Assuming that the PNG government abides by the court order, the O’Neill administration may have few options beside breaking the MOU with Australia. The Supreme Court ruling comes only days after the Supreme Court issued an interim injunction ordering a halt on the forced deportation of asylum seekers. Whilst there is some doubt as to whether the immigration department will abide by this ruling, overall it seems unlikely that the remaining asylum seekers could be deported back to their countries of origin.

Breaking the MOU will be a drastic step within the Australia-PNG relationship, and may well imperil the PNG economy. The aid budget from Australia to PNG for 2015-2016 period stands at A$477 million, making PNG the largest single recipient of Australian aid. But with most of the financial incentives for entering into the MOU already sunk, and his government currently plunged into a deep corruption crisis with the recent arrest of his attorney general and another arrest warrant floating over his own head, O’Neill may be tempted to wash his hands of the drama and send the responsibility back to Australia.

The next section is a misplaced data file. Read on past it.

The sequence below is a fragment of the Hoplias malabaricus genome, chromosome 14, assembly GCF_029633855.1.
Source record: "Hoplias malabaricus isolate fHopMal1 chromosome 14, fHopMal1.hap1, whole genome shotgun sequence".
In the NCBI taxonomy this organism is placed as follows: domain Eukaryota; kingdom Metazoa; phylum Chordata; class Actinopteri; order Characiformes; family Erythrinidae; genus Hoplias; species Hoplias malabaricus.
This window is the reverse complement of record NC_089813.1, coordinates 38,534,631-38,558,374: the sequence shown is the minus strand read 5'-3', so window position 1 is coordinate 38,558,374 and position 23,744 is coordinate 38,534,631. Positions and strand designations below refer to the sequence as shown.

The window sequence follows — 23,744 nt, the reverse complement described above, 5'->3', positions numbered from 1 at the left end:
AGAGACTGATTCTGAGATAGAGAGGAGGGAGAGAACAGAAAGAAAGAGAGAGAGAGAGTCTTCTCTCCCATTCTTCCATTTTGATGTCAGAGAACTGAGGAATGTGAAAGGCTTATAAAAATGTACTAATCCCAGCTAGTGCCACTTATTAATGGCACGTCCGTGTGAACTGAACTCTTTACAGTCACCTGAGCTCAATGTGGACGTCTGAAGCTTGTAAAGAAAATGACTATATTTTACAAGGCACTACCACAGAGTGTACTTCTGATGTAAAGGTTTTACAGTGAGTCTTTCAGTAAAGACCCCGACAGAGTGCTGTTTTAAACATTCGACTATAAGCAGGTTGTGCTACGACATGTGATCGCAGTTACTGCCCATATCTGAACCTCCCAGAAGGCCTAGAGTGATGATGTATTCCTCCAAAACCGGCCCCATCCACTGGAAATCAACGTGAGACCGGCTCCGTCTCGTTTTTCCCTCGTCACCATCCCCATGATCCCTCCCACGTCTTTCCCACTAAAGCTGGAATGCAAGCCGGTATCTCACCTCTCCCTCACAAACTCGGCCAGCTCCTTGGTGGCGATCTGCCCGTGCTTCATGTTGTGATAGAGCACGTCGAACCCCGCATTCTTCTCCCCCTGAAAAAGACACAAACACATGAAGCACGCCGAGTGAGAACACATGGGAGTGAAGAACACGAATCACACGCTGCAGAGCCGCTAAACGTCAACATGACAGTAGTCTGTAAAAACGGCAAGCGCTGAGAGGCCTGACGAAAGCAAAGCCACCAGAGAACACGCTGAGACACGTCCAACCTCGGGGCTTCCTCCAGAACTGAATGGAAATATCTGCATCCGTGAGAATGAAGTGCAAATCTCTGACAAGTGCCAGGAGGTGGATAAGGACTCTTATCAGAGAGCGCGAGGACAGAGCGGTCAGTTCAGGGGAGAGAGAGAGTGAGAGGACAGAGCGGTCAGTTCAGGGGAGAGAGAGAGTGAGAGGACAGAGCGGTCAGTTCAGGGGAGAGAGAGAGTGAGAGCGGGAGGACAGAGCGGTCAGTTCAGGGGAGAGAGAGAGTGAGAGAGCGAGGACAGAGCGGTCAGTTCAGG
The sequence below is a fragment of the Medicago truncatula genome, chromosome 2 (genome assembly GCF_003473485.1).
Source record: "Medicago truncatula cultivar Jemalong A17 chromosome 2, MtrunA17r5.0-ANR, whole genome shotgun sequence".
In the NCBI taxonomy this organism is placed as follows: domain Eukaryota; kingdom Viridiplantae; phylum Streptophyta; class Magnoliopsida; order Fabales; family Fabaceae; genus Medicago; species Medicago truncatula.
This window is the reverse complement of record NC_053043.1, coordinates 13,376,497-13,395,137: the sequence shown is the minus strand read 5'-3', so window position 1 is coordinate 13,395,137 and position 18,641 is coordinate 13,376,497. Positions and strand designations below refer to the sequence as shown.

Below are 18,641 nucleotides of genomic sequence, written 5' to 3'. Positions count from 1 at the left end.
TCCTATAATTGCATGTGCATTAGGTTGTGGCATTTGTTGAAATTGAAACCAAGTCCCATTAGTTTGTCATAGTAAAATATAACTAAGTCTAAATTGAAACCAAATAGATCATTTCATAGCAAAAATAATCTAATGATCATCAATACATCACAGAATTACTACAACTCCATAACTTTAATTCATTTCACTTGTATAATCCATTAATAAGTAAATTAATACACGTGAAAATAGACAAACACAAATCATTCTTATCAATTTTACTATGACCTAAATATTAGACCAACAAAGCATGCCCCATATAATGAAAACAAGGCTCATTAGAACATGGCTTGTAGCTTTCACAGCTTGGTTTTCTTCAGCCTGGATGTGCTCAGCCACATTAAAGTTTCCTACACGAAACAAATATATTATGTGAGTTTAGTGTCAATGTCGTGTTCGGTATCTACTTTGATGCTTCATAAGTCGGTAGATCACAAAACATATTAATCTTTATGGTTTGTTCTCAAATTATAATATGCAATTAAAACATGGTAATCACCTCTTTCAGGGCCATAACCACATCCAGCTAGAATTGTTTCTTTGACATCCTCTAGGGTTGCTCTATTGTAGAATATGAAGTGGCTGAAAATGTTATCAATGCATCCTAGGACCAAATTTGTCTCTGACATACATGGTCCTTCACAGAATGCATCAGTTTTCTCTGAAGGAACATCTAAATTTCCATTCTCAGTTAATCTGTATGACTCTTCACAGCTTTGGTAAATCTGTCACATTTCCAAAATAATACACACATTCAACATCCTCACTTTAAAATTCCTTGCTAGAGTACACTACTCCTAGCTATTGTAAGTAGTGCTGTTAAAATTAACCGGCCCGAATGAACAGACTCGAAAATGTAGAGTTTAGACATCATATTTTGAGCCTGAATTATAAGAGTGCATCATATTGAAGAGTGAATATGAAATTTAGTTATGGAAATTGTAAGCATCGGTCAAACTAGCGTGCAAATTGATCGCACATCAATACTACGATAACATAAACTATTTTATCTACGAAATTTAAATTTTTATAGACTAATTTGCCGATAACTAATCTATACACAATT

Australian Immigration Minister Peter Dutton has already firmly announced that the men will not be resettled in Australia, but it is unclear where else they can go. Australia’s other offshore facility of Nauru may be an option, but whether it has the capacity to take another 400 men is another question entirely. A return to Christmas Island may be in order. Whatever developments may follow, it is clear that the situation in Manus will be changing fast. In the words of Supreme Court Justice Ambeng Kandakasi: “In cases like the present, which involves the liberty of persons or other rights and the freedom of human beings, prompt action is required.”

Sally Andrews is a New Colombo Plan Scholar and the 2015-2016 New Colombo Plan Indonesia Fellow. She is a Director of the West Papuan Development Company and the 2016 Indo-Pacific Fellow for Young Australians in International Affairs.

This article was originally published on the Young Australians in International Affairs blog, Insights. It is reprinted with kind permission.